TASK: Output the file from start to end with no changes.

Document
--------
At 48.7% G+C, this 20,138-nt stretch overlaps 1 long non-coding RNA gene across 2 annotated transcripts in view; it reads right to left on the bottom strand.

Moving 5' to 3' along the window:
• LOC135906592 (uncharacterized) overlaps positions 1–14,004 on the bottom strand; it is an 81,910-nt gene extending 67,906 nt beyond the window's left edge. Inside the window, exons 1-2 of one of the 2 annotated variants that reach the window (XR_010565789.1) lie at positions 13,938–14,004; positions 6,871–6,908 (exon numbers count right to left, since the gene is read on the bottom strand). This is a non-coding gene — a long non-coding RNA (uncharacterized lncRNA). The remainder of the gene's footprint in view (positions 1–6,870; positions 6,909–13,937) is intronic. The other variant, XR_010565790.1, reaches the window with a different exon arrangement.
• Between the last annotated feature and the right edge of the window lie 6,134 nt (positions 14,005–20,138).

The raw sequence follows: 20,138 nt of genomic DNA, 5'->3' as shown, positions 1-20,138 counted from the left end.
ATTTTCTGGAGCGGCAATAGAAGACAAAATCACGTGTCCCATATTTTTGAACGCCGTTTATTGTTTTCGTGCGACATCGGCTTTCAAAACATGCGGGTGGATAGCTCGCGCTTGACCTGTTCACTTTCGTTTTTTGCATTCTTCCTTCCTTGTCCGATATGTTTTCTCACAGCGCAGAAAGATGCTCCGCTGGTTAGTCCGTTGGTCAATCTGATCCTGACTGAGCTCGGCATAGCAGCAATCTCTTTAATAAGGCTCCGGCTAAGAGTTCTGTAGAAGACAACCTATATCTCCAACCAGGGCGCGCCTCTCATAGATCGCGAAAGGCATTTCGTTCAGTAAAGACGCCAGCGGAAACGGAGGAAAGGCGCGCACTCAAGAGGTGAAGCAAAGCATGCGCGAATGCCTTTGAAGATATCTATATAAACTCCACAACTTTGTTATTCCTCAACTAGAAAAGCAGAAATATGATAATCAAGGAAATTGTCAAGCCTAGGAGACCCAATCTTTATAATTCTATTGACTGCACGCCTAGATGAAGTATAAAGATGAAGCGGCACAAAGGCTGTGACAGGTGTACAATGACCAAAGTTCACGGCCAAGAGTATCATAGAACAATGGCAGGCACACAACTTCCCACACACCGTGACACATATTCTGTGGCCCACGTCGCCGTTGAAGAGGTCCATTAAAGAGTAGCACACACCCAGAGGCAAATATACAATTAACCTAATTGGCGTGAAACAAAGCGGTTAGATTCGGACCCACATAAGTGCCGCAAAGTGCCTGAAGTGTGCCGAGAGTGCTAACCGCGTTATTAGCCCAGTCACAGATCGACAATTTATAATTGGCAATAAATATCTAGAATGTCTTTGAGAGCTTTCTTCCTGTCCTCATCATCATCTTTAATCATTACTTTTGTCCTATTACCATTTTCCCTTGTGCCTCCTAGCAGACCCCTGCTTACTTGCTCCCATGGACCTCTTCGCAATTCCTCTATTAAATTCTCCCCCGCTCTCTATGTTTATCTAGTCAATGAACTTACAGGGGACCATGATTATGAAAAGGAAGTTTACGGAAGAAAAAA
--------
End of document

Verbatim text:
At 48.7% G+C, this 20,138-nt stretch overlaps 1 long non-coding RNA gene across 2 annotated transcripts in view; it reads right to left on the bottom strand.

Moving 5' to 3' along the window:
• LOC135906592 (uncharacterized) overlaps positions 1–14,004 on the bottom strand; it is an 81,910-nt gene extending 67,906 nt beyond the window's left edge. Inside the window, exons 1-2 of one of the 2 annotated variants that reach the window (XR_010565789.1) lie at positions 13,938–14,004; positions 6,871–6,908 (exon numbers count right to left, since the gene is read on the bottom strand). This is a non-coding gene — a long non-coding RNA (uncharacterized lncRNA). The remainder of the gene's footprint in view (positions 1–6,870; positions 6,909–13,937) is intronic. The other variant, XR_010565790.1, reaches the window with a different exon arrangement.
• Between the last annotated feature and the right edge of the window lie 6,134 nt (positions 14,005–20,138).

The raw sequence follows: 20,138 nt of genomic DNA, 5'->3' as shown, positions 1-20,138 counted from the left end.
ATTTTCTGGAGCGGCAATAGAAGACAAAATCACGTGTCCCATATTTTTGAACGCCGTTTATTGTTTTCGTGCGACATCGGCTTTCAAAACATGCGGGTGGATAGCTCGCGCTTGACCTGTTCACTTTCGTTTTTTGCATTCTTCCTTCCTTGTCCGATATGTTTTCTCACAGCGCAGAAAGATGCTCCGCTGGTTAGTCCGTTGGTCAATCTGATCCTGACTGAGCTCGGCATAGCAGCAATCTCTTTAATAAGGCTCCGGCTAAGAGTTCTGTAGAAGACAACCTATATCTCCAACCAGGGCGCGCCTCTCATAGATCGCGAAAGGCATTTCGTTCAGTAAAGACGCCAGCGGAAACGGAGGAAAGGCGCGCACTCAAGAGGTGAAGCAAAGCATGCGCGAATGCCTTTGAAGATATCTATATAAACTCCACAACTTTGTTATTCCTCAACTAGAAAAGCAGAAATATGATAATCAAGGAAATTGTCAAGCCTAGGAGACCCAATCTTTATAATTCTATTGACTGCACGCCTAGATGAAGTATAAAGATGAAGCGGCACAAAGGCTGTGACAGGTGTACAATGACCAAAGTTCACGGCCAAGAGTATCATAGAACAATGGCAGGCACACAACTTCCCACACACCGTGACACATATTCTGTGGCCCACGTCGCCGTTGAAGAGGTCCATTAAAGAGTAGCACACACCCAGAGGCAAATATACAATTAACCTAATTGGCGTGAAACAAAGCGGTTAGATTCGGACCCACATAAGTGCCGCAAAGTGCCTGAAGTGTGCCGAGAGTGCTAACCGCGTTATTAGCCCAGTCACAGATCGACAATTTATAATTGGCAATAAATATCTAGAATGTCTTTGAGAGCTTTCTTCCTGTCCTCATCATCATCTTTAATCATTACTTTTGTCCTATTACCATTTTCCCTTGTGCCTCCTAGCAGACCCCTGCTTACTTGCTCCCATGGACCTCTTCGCAATTCCTCTATTAAATTCTCCCCCGCTCTCTATGTTTATCTAGTCAATGAACTTACAGGGGACCATGATTATGAAAAGGAAGTTTACGGAAGAAAAAA